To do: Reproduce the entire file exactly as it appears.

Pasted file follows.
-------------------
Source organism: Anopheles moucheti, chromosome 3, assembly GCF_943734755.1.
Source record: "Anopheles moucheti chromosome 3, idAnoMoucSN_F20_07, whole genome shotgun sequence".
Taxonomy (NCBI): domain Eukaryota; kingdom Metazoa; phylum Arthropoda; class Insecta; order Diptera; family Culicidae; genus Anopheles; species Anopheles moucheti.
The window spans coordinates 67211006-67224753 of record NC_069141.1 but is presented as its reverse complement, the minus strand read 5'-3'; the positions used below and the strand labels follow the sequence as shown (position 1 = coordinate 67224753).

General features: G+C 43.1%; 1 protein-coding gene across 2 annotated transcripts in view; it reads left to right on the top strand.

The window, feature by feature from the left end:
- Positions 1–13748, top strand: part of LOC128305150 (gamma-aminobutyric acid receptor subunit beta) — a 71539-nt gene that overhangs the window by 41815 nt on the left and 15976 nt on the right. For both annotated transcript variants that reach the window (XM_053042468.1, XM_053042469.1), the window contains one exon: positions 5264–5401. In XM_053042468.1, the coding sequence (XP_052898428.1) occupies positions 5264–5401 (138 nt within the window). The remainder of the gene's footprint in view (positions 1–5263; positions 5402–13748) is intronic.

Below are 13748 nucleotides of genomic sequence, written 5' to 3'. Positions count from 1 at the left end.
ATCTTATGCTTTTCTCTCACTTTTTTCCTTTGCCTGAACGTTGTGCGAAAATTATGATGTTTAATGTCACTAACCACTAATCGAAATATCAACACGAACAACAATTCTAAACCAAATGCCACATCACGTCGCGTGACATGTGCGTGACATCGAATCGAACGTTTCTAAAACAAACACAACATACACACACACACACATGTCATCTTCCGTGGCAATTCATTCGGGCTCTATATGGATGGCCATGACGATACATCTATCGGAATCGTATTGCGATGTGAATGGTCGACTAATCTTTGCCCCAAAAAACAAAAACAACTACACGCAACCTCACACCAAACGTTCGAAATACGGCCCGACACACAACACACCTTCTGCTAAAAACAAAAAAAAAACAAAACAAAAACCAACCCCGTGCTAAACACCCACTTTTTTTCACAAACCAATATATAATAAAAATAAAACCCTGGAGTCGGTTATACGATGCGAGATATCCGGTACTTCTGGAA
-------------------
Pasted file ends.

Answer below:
Source organism: Anopheles moucheti, chromosome 3, assembly GCF_943734755.1.
Source record: "Anopheles moucheti chromosome 3, idAnoMoucSN_F20_07, whole genome shotgun sequence".
Taxonomy (NCBI): domain Eukaryota; kingdom Metazoa; phylum Arthropoda; class Insecta; order Diptera; family Culicidae; genus Anopheles; species Anopheles moucheti.
The window spans coordinates 67211006-67224753 of record NC_069141.1 but is presented as its reverse complement, the minus strand read 5'-3'; the positions used below and the strand labels follow the sequence as shown (position 1 = coordinate 67224753).

General features: G+C 43.1%; 1 protein-coding gene across 2 annotated transcripts in view; it reads left to right on the top strand.

The window, feature by feature from the left end:
- Positions 1–13748, top strand: part of LOC128305150 (gamma-aminobutyric acid receptor subunit beta) — a 71539-nt gene that overhangs the window by 41815 nt on the left and 15976 nt on the right. For both annotated transcript variants that reach the window (XM_053042468.1, XM_053042469.1), the window contains one exon: positions 5264–5401. In XM_053042468.1, the coding sequence (XP_052898428.1) occupies positions 5264–5401 (138 nt within the window). The remainder of the gene's footprint in view (positions 1–5263; positions 5402–13748) is intronic.

Below are 13748 nucleotides of genomic sequence, written 5' to 3'. Positions count from 1 at the left end.
ATCTTATGCTTTTCTCTCACTTTTTTCCTTTGCCTGAACGTTGTGCGAAAATTATGATGTTTAATGTCACTAACCACTAATCGAAATATCAACACGAACAACAATTCTAAACCAAATGCCACATCACGTCGCGTGACATGTGCGTGACATCGAATCGAACGTTTCTAAAACAAACACAACATACACACACACACACATGTCATCTTCCGTGGCAATTCATTCGGGCTCTATATGGATGGCCATGACGATACATCTATCGGAATCGTATTGCGATGTGAATGGTCGACTAATCTTTGCCCCAAAAAACAAAAACAACTACACGCAACCTCACACCAAACGTTCGAAATACGGCCCGACACACAACACACCTTCTGCTAAAAACAAAAAAAAAACAAAACAAAAACCAACCCCGTGCTAAACACCCACTTTTTTTCACAAACCAATATATAATAAAAATAAAACCCTGGAGTCGGTTATACGATGCGAGATATCCGGTACTTCTGGAA